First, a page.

30 Nov 2016

Employers be warned: failure to respond properly to a subject access request (“SAR”) can lead to a finding of unfair dismissal.

Employers be warned: failure to respond properly to a subject access request (“SAR”) can lead to a finding of unfair dismissal.

Dealing with a SAR can be challenging enough. It can become even trickier where the employee (or former employee) may be making an SAR on a ‘fishing expedition’ as a pretext for a subsequent tribunal claim or for those contemplating litigation.

To confuse matters further, previous judgements in this area have upheld the right of employers not to comply with a SAR made in the context of on-going litigation. The traditional view has been that SARs should not and cannot be used as a veil to enable employees (or more widely data subjects) to obtain information that may assist them with litigation. However, rejecting an SAR solely on the basis that there is relevant or on-going litigation is a risky approach, as courts do have discretion as to whether or not to order compliance with an SAR.

The potential consequences are highlighted in the recent case of McWilliams v Citibank. The employee worked for Citibank as a trader who was suspended and then dismissed for disclosing confidential information in online chatrooms to people from other banks – seemingly a fair reason to dismiss. The Employment Tribunal (“ET”), however, took a different view, and held that her dismissal was unfair, partly because of the failure by Citibank to respond to her (albeit wide) SAR. Ignoring the employee’s SAR had ultimately disabled the employee’s ability to respond to the disciplinary allegations, as her suspension meant she had no access to colleagues or documentation required in order to defend the allegations made against her.

It was the total lack of action by Citibank which struck a chord with the ET. It was clear that Citibank had categorically failed to provide any documents by reducing the scope of the request, or indeed to carry out any kind of proportionate search.

The lack of an adequate response to an SAR is likely to lead to complaints to the Information Commissioner’s Office (“ICO”), and possibly fines of up to £500,000 currently. Further, any breach of compliance with an SAR may be relevant to the overall “fairness” of the dismissal in an unfair dismissal claim, especially where it causes prejudice to the employee, as was the case here. The award for a successful unfair dismissal claim is up to a year’s salary as compensation, not to mention the burden of cost and time spent in litigation.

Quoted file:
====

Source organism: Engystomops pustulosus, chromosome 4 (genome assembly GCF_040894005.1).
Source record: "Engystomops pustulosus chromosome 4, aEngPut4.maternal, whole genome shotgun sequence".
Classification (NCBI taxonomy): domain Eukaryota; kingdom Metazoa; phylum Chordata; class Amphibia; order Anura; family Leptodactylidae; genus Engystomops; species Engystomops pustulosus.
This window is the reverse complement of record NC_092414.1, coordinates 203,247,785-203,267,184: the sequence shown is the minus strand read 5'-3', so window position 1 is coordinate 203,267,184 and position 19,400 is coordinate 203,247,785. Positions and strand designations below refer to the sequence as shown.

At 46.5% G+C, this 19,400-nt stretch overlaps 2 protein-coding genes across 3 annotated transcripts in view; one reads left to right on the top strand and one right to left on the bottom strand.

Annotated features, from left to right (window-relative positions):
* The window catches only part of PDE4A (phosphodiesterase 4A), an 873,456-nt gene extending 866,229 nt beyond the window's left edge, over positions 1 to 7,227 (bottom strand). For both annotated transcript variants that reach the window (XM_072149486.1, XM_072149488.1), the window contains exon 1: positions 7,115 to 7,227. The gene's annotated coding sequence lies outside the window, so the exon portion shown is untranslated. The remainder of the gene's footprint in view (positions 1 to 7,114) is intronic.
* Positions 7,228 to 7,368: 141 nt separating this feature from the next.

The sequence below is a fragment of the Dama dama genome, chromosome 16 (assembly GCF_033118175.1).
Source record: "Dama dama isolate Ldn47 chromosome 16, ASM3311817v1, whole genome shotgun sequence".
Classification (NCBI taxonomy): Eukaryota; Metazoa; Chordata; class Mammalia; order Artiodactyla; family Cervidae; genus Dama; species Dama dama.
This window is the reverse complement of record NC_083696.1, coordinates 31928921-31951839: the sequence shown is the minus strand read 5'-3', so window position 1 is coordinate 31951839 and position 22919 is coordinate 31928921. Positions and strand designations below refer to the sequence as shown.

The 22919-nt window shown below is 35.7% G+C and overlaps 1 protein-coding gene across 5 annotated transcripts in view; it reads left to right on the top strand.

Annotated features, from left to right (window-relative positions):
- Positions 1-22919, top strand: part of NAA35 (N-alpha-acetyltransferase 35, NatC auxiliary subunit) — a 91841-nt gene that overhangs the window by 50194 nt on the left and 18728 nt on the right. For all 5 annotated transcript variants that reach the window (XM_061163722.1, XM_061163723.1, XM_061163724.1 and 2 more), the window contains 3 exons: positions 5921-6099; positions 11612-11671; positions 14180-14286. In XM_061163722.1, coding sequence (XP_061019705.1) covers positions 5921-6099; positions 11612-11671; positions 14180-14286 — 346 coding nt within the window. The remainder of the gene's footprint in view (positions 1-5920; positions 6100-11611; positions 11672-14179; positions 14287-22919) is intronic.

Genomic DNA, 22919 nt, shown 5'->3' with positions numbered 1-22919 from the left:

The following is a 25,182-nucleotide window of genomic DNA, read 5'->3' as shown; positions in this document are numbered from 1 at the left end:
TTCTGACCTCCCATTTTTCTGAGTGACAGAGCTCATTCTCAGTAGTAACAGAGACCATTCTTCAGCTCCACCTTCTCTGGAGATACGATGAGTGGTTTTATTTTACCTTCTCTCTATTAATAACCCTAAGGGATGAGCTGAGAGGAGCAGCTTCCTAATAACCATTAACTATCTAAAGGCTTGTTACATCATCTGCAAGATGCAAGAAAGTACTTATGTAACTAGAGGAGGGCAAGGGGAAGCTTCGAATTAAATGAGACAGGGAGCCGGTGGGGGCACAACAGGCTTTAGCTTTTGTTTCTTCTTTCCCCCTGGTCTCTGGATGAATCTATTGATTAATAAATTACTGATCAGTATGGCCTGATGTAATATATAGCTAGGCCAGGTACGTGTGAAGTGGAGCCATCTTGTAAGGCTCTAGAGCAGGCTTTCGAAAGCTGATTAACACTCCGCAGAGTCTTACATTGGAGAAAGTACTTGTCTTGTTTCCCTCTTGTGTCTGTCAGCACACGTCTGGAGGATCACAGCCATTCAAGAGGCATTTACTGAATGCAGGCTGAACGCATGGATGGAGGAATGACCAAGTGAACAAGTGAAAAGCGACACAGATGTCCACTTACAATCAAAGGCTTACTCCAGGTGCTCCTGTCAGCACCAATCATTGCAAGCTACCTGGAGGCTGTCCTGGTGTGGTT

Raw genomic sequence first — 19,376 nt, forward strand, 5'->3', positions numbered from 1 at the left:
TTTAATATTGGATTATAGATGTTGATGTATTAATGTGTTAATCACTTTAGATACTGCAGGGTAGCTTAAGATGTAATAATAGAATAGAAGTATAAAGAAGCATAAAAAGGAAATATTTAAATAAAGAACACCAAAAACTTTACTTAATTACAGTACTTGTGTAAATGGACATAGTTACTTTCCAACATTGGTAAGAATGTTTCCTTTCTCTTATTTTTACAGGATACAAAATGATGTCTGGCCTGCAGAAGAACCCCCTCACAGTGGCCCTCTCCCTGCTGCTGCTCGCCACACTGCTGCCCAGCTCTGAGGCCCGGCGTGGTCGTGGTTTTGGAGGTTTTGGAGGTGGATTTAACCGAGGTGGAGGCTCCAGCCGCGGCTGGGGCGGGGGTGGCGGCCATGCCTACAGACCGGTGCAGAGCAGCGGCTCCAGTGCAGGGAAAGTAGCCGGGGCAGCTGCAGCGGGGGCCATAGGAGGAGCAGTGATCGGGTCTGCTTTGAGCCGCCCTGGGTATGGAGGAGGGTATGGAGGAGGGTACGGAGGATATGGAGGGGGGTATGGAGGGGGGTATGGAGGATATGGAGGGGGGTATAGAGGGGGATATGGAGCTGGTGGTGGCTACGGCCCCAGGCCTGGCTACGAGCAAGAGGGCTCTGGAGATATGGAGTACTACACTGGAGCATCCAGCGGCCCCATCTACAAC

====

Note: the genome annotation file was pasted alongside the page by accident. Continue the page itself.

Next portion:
Key takeaways:

From a data protection view…

  • Only in very clear cases of an abuse of process will employers be able to refuse an SAR, even if it is seen as no more than a fishing expedition. In this case, Citibank should have responded to the SAR, despite the fact that its purpose was to obtain information as part of the disciplinary proceedings and tribunal claim.
  • For wide SARs, employers should consider:
    • Negotiating with the employee to narrow the scope of the SAR to a more reasonable level (and to keep a paper trail of this).
    • Making an effort to supply some, even if not all, of the requested documents.

Even where the employee refuses or is not satisfied with the above approaches, the courts are likely to be more sympathetic to employers who have at least attempted to enter into some kind of dialogue with the employee. Therefore, the optics in handling a SAR can prove key in the event of litigation!

  • More broadly, with the increasing use of SARs, staff/HR training in this area – including the exemptions and the consequences of non-compliance – is essential. After all, prevention is always better than cure.

From an employment law view…

  • In this case, one of the employee’s main arguments (which ultimately succeeded) was that she was prevented from defending herself during the disciplinary investigation, due to her suspension and the outright denial of Citibank to respond to her SAR. Employers should carry out a fair and reasonable investigation during disciplinary proceedings. Specifically, employees should be given the opportunity reasonably to defend any allegations being made against them.

For more information, please contact Razia Begum on +44 (0)20 7382 8025.

Razia is a senior associate in the employment team. She specialises in providing commercial and practical advice to clients on employment and data protection issues.